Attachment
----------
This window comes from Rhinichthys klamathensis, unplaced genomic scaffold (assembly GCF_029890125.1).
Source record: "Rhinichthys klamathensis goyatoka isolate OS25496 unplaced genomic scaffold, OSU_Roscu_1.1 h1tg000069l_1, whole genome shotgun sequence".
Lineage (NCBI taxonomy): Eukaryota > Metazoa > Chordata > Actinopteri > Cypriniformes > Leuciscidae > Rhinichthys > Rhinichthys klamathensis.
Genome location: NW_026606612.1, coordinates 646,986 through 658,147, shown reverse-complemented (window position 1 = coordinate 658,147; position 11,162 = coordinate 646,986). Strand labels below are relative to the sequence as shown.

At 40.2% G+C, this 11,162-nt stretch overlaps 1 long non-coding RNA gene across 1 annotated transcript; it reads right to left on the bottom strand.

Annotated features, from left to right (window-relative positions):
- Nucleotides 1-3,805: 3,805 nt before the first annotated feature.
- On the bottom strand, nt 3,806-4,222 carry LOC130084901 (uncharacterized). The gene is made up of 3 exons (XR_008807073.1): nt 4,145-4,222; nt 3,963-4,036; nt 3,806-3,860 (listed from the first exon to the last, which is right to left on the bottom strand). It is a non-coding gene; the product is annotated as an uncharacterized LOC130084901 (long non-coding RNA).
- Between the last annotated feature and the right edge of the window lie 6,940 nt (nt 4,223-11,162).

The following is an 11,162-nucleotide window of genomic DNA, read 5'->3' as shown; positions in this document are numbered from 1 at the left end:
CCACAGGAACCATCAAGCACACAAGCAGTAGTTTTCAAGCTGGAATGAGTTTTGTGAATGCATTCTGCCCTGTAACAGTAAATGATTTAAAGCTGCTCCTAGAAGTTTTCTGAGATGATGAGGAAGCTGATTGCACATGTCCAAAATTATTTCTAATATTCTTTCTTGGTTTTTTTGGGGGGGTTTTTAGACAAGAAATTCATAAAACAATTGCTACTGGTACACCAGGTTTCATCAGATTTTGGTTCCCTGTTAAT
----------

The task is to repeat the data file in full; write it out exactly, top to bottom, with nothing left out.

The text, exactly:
This window comes from Rhinichthys klamathensis, unplaced genomic scaffold (assembly GCF_029890125.1).
Source record: "Rhinichthys klamathensis goyatoka isolate OS25496 unplaced genomic scaffold, OSU_Roscu_1.1 h1tg000069l_1, whole genome shotgun sequence".
Lineage (NCBI taxonomy): Eukaryota > Metazoa > Chordata > Actinopteri > Cypriniformes > Leuciscidae > Rhinichthys > Rhinichthys klamathensis.
Genome location: NW_026606612.1, coordinates 646,986 through 658,147, shown reverse-complemented (window position 1 = coordinate 658,147; position 11,162 = coordinate 646,986). Strand labels below are relative to the sequence as shown.

At 40.2% G+C, this 11,162-nt stretch overlaps 1 long non-coding RNA gene across 1 annotated transcript; it reads right to left on the bottom strand.

Annotated features, from left to right (window-relative positions):
- Nucleotides 1-3,805: 3,805 nt before the first annotated feature.
- On the bottom strand, nt 3,806-4,222 carry LOC130084901 (uncharacterized). The gene is made up of 3 exons (XR_008807073.1): nt 4,145-4,222; nt 3,963-4,036; nt 3,806-3,860 (listed from the first exon to the last, which is right to left on the bottom strand). It is a non-coding gene; the product is annotated as an uncharacterized LOC130084901 (long non-coding RNA).
- Between the last annotated feature and the right edge of the window lie 6,940 nt (nt 4,223-11,162).

The following is an 11,162-nucleotide window of genomic DNA, read 5'->3' as shown; positions in this document are numbered from 1 at the left end:
CCACAGGAACCATCAAGCACACAAGCAGTAGTTTTCAAGCTGGAATGAGTTTTGTGAATGCATTCTGCCCTGTAACAGTAAATGATTTAAAGCTGCTCCTAGAAGTTTTCTGAGATGATGAGGAAGCTGATTGCACATGTCCAAAATTATTTCTAATATTCTTTCTTGGTTTTTTTGGGGGGGTTTTTAGACAAGAAATTCATAAAACAATTGCTACTGGTACACCAGGTTTCATCAGATTTTGGTTCCCTGTTAAT